Does anyone know an effective way to remove duct tape residue? I have a car I bought that has a tear in it and the previous owner put black duct tape over the tear. The tape is coming off and I can see the white stick um underneath. The top is original that I would like to keep if at all possible. This is the only problem with the top. The tear is about 6 or 7 inches but the tape is about 10 inches long. Not sure if the tear is repairable the proper way if the stick um is removed, but I would like to try anyway. So, any ideas would be greatly appreciated.
This works well.
Second choice would be "goo gone".
I had a bunch of aluminum parts taped together that had been out
in the weather for a long time, Attempting to remove the layers of
duct tape left the glue and the strands of fibre stuck firmly to the parts.
My usual methods of WD40, gasoline or camp gas had no effect on it,
so tried a squirt of Vandalism Remover and it came right off.
Not sure of the brand name or if it would make a mess of porous material,
but had previously used it sparingly on hard plastic and had no problems.
Solvo-plast (sp?) as used in hospitals for bandage residue removal is another option. It's potent, comes in a glass bottle.
There's also "Goof-off", and how about laquer thinner?
Also, "Goo B Gone", also. Its supposedly citrus based.
If the tape is still on the top, take a hair drier and heat it as you slowly remove it. It should be easier to remove and more residue will remain on the tape instead of the surface.
I've found the denatured alcohol usually works best to remove tape and price tag residue without hurting the surface.
Acetone works too but it's more aggressive and, depending on the material, can harm the surface.
Lacquer thinner may work, but it also may damage some painted surfaces. Whatever you use, try it first in some hidden spot to be sure it won't hurt anything.
VM&P Naptha or "Goof-Off" should work too.
Or eucalyptus oil.
Allan from down under.
Sometimes good ol' Acetone will work without damaging surfaces, and evaporates quickly leaving no residue.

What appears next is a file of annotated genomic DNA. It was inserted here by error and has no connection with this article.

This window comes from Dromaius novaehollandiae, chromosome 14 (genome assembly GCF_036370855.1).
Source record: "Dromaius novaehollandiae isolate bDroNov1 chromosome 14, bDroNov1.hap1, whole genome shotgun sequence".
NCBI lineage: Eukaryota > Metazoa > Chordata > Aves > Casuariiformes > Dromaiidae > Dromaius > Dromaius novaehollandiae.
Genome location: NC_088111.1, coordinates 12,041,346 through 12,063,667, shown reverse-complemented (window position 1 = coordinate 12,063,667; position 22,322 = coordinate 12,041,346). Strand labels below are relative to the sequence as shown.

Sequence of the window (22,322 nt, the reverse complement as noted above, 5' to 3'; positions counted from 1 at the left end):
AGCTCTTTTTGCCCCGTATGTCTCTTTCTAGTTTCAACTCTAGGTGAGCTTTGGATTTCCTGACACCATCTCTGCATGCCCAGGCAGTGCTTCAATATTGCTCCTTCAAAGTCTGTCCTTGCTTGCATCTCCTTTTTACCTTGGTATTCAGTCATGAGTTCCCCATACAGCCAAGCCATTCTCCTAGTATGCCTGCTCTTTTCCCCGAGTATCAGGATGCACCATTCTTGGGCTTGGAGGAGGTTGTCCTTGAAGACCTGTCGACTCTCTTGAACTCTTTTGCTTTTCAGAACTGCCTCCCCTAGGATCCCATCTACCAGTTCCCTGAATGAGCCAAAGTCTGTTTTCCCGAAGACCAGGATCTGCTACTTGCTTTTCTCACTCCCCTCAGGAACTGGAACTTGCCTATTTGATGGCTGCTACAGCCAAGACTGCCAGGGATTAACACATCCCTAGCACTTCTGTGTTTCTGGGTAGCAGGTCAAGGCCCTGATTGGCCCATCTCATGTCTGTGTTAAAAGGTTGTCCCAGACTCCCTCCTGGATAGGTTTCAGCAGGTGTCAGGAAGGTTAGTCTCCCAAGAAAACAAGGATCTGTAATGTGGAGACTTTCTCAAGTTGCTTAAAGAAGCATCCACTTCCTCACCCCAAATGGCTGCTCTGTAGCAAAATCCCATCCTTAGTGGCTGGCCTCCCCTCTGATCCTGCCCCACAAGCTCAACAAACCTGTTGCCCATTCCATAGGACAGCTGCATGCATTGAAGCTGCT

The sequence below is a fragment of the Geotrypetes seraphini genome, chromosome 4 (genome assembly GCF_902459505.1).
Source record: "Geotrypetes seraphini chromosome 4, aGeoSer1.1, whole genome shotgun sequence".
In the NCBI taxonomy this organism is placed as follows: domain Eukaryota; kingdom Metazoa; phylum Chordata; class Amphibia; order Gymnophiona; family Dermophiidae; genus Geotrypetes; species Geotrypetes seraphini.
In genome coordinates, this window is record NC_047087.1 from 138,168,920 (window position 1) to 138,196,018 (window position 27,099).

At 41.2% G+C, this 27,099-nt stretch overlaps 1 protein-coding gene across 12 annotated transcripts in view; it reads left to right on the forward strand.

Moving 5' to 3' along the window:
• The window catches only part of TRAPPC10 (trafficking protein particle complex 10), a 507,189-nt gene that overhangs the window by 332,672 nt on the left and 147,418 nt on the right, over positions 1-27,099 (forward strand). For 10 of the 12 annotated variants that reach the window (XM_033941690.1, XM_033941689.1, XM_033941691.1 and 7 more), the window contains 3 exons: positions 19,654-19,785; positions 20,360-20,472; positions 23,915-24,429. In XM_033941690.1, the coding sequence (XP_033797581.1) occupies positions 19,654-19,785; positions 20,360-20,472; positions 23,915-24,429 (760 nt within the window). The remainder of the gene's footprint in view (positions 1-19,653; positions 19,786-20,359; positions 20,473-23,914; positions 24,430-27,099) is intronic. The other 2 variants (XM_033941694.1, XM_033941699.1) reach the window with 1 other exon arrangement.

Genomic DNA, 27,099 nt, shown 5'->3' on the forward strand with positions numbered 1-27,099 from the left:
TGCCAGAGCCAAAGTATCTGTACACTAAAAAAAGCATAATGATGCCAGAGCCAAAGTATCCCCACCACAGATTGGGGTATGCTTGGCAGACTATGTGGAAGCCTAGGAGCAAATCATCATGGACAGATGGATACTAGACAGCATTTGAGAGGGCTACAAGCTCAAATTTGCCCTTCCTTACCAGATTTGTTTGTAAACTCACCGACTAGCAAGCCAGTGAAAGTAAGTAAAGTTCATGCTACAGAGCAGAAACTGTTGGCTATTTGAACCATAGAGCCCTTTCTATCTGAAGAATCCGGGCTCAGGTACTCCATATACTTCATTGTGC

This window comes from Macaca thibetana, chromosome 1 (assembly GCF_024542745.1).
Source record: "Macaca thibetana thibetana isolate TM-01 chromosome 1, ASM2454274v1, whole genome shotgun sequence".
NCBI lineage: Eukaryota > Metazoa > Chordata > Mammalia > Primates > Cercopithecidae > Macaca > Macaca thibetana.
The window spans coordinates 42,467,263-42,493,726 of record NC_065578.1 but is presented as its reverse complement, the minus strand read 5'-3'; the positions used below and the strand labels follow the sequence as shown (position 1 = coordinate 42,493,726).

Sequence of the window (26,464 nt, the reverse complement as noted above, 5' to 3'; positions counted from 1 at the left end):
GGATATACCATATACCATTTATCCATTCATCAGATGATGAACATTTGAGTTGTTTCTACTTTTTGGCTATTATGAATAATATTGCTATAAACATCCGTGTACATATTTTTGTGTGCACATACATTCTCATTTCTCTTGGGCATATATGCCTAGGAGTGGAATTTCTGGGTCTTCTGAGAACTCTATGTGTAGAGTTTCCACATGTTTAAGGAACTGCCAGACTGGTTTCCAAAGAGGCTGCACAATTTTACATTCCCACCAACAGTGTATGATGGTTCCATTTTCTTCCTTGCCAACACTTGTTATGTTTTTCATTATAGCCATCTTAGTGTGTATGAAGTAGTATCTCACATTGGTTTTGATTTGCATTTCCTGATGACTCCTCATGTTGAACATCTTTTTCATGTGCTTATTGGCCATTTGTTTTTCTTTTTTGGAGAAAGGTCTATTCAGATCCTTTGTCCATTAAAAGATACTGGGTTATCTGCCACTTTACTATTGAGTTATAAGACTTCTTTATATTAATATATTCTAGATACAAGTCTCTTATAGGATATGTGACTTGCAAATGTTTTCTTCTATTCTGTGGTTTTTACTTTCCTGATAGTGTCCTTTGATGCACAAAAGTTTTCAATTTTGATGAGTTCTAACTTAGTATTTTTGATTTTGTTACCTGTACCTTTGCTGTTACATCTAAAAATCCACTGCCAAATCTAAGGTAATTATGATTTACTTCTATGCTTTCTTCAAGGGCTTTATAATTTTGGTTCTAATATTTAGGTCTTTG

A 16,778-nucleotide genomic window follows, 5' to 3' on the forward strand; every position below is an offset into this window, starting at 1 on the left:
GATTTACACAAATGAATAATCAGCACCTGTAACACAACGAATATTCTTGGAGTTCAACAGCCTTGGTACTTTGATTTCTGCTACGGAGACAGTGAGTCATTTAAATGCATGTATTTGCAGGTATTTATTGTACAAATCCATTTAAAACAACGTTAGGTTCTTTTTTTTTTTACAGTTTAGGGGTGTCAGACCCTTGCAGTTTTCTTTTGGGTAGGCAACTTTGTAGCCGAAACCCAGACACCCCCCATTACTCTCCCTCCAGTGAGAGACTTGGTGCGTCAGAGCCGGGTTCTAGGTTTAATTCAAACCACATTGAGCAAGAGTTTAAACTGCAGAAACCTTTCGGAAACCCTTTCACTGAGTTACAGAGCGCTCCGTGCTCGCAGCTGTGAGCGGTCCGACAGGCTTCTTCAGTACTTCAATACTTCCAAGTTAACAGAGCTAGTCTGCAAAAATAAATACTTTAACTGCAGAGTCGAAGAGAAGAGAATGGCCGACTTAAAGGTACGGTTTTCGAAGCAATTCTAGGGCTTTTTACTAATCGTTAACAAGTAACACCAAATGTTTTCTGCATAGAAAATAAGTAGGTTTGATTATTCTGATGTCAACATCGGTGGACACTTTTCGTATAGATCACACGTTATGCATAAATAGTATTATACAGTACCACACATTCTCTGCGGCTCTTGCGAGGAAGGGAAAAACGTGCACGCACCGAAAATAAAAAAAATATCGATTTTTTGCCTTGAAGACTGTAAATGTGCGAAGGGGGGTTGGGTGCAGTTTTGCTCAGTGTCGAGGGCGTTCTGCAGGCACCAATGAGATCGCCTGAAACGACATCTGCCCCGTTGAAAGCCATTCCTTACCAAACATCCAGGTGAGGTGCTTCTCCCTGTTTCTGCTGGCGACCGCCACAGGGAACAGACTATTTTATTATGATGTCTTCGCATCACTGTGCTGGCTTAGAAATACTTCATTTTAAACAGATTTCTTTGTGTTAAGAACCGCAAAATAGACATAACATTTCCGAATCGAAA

I have a variety of solvents in the shop. It's amazing how some cut some things and other cut other things the first ones wouldn't touch. If it's on something I'm afraid the solvent may damage, I carefully try it in a small un-noticeable spot. My 'collection' includes naphtha, mineral spirits, turpentine, denatured alcohol, acetone, lacquer thinner, enamel reducer, Zippo lighter fluid, the 3M stuff pictured above and probably some others I can't remember off the bat. I think someone already suggested it, but for the tape residue, I would probably start with the naphtha.
WD 40, about all it is good for other than putting on motor cycle handlebar grips. KGB
The tape residue looks on the hard side and has been on the top a long time. The tape is separating from the top. Is any of the mentioned products good on the white stick um that is on the hard side?
Thanks for all the responses.
I don't think it matters of the residue is hard/dry.
I like to use denatured alcohol for tape residue as previously mentioned.
Lighter fluid is what we use in the optical trade to remove gum from eyeglass frames. I've als used wd40 and it works well. What is the residue on ???
The residue is on the original top material of a 2 door coupe.
Naptha, AKA lighter fluid. A very good and safe solvent. Weak, but powerful at the same time so that it will remove adhesive while not affecting the underlying surface in the least. Very quick evaporation time. So good is it, that I use it to restore books, documents and original product boxes that have been repaired in the distant past with unsightly tape. It softens, then removes the old hardened yellow tape and tape adhesive without affecting the delicate pages or graphics, then the repairs can be re-done properly such as on original product boxes with interesting graphics the repairs can be done from the inside. I have also used Naptha to remove duct tape adhesive from the original vinyl top of '26 my Fordor. Jim Patrick
PS You may want to cover the residue with several layers of paper towels then pour on the Naptha until saturated so that it won't evaporate so fast that it has no time to soften the residue. Keep the paper towels wet until the residue is soft, then wipe off.
I would not use lacquer thinner or other hot solvents such as xylene, MEK or acetone, as they will attack the vinyl. You won't notice it right away but the vinyl will eventually start developing hairline cracks and then split. I learned the hard way when cleaning paint off of my vinyl athletic shoes. Jim Patrick